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Resin Casting Question


VonL
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I've been experimenting with Alumilite resin casting materials and got decent results with their RTV mold-making stuff. Problem area is that the 50/50 resin mix starts setting up after about one minute in the pot, which is about how long it takes to mix it properly. It then has little time, and too much viscosity to flow out into the far crevices of the mold, much less any time to coax out bubbles. There is an old reference to a Micro-Mark brand resin on this board. Is that stuff better?

 

Suggestions?

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I've been experimenting with Alumilite resin casting materials and got decent results with their RTV mold-making stuff. Problem area is that the 50/50 resin mix starts setting up after about one minute in the pot, which is about how long it takes to mix it properly. It then has little time, and too much viscosity to flow out into the far crevices of the mold, much less any time to coax out bubbles. There is an old reference to a Micro-Mark brand resin on this board. Is that stuff better?

 

Suggestions?

 

Ditch the Alumilite and go with Smooth-On 305. It will give you at least a 7 minute working time. Their Mold Max 30 RTV is also excellent.

 

http://www.smooth-on.com/Urethane-Plastic-...1209/index.html

 

http://www.smooth-on.com/index.php?cPath=1135

 

I haven't head anything good about Micro Mark's stuff. Everyone I know uses Smooth-On. Burman Industries also makes great stuff; used it about 10 years ago but switched to Smooth on because they were less expensive, on my coast and sold small "Trial" sizes of their resin and silicone. Perfect for me as I don't do a lot of casting and unused resin will crystallize in about 6 month.

Edited by TheMadKlingon
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I use the white alumilite stuff. Slower cure and very runny. I only get bubbles occasionally. I still use Micro-Marks rubber.....for me the 50/50 mix means no math on my end.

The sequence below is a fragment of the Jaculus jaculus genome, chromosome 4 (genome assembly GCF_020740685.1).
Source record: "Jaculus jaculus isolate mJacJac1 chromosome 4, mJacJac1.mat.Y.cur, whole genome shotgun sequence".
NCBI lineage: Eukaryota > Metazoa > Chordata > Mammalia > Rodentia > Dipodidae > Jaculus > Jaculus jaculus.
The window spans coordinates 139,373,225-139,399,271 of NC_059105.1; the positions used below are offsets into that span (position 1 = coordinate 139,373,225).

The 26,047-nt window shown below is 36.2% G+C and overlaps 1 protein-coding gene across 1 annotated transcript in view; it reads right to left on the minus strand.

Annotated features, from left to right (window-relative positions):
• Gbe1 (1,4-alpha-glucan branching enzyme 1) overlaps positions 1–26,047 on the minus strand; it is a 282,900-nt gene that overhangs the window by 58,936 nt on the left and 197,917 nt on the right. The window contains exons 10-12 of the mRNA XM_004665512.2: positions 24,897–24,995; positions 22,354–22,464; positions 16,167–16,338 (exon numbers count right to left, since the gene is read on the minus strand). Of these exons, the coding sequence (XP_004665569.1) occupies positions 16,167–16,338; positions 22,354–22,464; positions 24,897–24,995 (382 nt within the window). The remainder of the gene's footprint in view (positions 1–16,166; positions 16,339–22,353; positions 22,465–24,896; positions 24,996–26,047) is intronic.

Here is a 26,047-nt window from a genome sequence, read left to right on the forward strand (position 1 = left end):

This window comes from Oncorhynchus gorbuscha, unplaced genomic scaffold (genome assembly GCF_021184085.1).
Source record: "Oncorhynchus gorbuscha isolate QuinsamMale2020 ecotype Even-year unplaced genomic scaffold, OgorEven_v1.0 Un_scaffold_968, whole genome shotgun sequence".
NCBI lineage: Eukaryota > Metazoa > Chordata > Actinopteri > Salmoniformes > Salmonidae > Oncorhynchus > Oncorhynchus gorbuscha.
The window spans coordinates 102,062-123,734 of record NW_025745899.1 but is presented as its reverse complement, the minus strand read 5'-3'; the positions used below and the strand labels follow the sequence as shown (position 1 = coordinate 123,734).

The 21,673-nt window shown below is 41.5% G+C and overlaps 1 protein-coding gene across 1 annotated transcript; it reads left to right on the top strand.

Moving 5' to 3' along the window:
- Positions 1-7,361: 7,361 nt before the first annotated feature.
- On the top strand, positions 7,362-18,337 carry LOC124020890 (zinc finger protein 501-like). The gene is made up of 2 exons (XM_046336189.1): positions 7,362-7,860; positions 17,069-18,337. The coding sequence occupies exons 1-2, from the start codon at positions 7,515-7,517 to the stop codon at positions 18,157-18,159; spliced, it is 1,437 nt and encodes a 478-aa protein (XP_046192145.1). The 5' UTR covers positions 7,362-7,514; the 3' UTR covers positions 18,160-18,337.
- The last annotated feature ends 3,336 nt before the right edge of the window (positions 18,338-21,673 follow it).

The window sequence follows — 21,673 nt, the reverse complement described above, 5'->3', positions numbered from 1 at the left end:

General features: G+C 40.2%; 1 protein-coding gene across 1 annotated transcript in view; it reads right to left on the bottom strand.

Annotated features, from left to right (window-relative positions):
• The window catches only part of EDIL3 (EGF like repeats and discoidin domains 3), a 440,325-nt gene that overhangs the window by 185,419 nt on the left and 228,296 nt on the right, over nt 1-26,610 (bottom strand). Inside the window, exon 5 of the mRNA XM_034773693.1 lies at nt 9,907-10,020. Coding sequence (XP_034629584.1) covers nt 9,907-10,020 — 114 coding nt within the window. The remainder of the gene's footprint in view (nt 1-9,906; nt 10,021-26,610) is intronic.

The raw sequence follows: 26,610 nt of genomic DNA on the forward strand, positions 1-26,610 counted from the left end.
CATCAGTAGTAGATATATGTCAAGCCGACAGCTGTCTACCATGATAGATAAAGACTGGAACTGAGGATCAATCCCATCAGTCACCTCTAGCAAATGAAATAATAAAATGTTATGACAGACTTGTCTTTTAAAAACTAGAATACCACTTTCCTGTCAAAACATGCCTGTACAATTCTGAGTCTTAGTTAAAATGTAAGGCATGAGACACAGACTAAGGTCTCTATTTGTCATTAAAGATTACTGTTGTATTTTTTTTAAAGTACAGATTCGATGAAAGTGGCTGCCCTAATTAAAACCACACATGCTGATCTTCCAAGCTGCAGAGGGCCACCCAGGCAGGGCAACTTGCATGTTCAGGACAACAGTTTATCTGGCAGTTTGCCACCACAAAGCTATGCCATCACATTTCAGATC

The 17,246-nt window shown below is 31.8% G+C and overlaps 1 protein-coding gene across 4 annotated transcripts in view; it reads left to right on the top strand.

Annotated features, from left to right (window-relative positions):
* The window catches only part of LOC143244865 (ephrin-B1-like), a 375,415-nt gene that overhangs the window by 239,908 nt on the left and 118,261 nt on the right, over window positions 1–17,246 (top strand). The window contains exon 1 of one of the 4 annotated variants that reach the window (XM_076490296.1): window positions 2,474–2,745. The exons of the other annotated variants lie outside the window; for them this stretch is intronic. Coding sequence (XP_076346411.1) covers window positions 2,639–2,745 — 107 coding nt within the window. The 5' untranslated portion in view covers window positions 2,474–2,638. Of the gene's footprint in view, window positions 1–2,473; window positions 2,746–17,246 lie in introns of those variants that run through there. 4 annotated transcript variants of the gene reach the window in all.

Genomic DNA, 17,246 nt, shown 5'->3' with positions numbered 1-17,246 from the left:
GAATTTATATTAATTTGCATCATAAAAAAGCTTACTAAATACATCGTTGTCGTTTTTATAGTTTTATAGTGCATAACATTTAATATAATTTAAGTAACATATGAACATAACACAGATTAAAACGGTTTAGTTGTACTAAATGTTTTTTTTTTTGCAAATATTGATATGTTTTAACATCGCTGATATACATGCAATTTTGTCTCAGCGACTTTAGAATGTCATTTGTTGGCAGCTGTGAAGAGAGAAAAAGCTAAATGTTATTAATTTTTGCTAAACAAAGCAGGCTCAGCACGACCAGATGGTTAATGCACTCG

Tom,

what is the runniest of the resins they sell.....I need some stuff so I my switch.

Edited by Mark Aldrich
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Hi Bob,

- FWIW, I've used the Alumilite RTV sets quite a bit to cast copies of my original masters and copies of other (out-or-business) guys stuff. The beauty of the Alumilite stuff is that Hobby-Lobby carries it and if you get one of their 40% coupons off of their website, its a great bargin. And to add to that, Hobby-Lobby carries Alumilite's Heavy duty RTV sets too. This RTV works great with highly detailed parts like ejection seats.

- As for their casting resin.....toss it! The work time is atrocious.

- For casting, I have been using Micro Mark. They have a CR-300 and a CR-600. Obviously, they are both two part resins. The 300 has an approximate 3 minute pot life with a 15 minute de-mold time and the 600 has an approximate 7 minute pot life with a 30 minute de-mold time. Either set runs $32.95 plus S&H for a total of 32 oz. I prefer the 600 so that I can poke a prob into the mold and get all the air-bubbles out before it "kicks" and have had great success with it. The down side to these resins, (and I suspect it is true for all resins) is that it seems to turn bad (crystallize) way too soon, if you don't use it within a few months. I can sometimes stretch their self life after opening them, by squeezing the bottles (to get the air out) just enough and tightening the caps as the fluid reaches the top of the bottle.

- I've known about the Smooth-on stuff for a few years, I just haven't gottin around to trying it yet. Maybe during the Xmas holidays, I can give it a shot. HTH and Model on, Brothers of the Liquid Sprue. :smiley14:

Edited by Weedeater
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THANK YOU for this intell, guys! Looks like I need to order up a set of the Mico-Mark '600, just for laughs.